Singletary is frequently requested to be a keynote speaker. She has given workshops or presentations for Georgetown University, Essence, and Simmons College School of Management in Boston. She has also conducted personal finance workshops for the National Football League's annual Rookie Symposium for incoming freshman players. In the religious community, she has been invited to speak numerous times at her home church, First Baptist Church of Glenarden under the leadership of Pastor John K. Jenkins Sr.

At First Baptist, she has led a major Bible Study session, been the keynote speaker at several Women's Conferences and a frequent workshop presenter. She has given keynote presentations at World Overcomers Outreach Ministries Church in Memphis, Tennessee under the leadership of Apostle R. Williams, Senior Pastor and at The Saint Paul's Baptist Church in Richmond, VA., which is under the leadership of Rev. Lance Watson. Saint Paul is one of the largest African American churches in Central Virginia with more than 10,000 members. Other churches she has delivered biblically based personal finance presentations include Christ is King Worship Center in Baltimore, Md. under the leadership of Pastor Lois Bethea Thompson, and Bethel Christian Center in Upper Marlboro, Md. under the leadership of Co-Pastors Jerome and Katina Holmes

In her spare time, Singletary is the director of "Prosperity Partners Ministry," a program she founded at her church, First Baptist Church of Glenarden, in which women and men, who handle their money well, volunteer to mentor others who are having financial challenges. Once a month, Singletary conducts a workshop for the ministry group on topics that range from tithing, to developing a budget to getting out of debt. She also volunteers at prisons teaching inmates about personal finance.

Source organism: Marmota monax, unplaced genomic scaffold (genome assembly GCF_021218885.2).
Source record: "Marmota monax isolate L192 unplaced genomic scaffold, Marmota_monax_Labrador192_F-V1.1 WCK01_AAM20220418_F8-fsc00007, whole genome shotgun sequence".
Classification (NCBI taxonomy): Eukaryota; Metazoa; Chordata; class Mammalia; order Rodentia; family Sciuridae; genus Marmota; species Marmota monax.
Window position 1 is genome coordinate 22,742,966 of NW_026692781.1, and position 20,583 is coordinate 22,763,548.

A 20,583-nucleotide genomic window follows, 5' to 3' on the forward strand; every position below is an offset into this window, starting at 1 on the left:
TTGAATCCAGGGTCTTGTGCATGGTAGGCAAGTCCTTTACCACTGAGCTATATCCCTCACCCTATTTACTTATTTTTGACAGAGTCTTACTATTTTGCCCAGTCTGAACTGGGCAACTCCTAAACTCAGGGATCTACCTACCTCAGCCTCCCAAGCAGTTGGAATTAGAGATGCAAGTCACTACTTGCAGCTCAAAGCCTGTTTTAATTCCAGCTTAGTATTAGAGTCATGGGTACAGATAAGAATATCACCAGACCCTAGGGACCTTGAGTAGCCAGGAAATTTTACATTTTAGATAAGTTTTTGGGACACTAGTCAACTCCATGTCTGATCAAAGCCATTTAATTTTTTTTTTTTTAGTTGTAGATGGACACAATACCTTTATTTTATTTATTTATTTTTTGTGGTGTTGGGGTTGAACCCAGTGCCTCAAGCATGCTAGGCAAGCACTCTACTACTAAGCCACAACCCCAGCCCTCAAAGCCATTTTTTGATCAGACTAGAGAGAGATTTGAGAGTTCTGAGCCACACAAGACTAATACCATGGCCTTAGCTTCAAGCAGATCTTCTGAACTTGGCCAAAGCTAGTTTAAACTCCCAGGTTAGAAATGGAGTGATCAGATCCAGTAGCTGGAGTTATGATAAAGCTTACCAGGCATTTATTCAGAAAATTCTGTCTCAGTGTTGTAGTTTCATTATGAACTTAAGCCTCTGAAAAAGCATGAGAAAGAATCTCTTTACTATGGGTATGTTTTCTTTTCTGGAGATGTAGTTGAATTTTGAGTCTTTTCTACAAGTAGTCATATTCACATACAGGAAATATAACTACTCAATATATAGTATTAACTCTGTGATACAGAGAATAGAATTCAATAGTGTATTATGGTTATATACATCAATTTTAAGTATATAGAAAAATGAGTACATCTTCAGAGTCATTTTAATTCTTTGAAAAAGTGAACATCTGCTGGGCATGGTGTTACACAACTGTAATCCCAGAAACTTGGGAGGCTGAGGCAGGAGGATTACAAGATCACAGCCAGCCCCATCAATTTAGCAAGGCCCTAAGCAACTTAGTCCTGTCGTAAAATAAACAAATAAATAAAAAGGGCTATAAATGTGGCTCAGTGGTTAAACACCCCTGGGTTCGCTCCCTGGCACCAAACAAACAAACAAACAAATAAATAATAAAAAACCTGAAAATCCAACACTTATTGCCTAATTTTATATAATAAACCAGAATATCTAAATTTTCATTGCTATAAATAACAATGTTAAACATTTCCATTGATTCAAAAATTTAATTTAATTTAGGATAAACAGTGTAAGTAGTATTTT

In 2009, she was selected to receive the Distinguished Alumni Award from The Johns Hopkins University. She also received the 2009 Matrix Award for Professional Achievements from The Association for Women in Communications.

Singletary's book, "Your Money and Your Man" was a finalist in 2006 for "Books for a Better Life," which honors the best self-improvement books. This highly regarded award promotes the importance of one of the largest and fastest-growing segments in the book publishing business.

Just a year after starting her column, The Washington Post nominated it for a Pulitzer Prize. Most recently, her column won a prestigious award from the Society of American Business Editors and Writers. She won Best in Business for a series of columns that ran in 2007. The judges wrote: "Michelle Singletary's work illustrates a range of writing that's both approachable and explanatory."
"The Color of Money" has placed first in the major newspaper category of the ICI Education Foundation/American University awards for Excellence in Personal Finance Reporting. The column also earned a first place for business writing from the National Association of Black Journalists.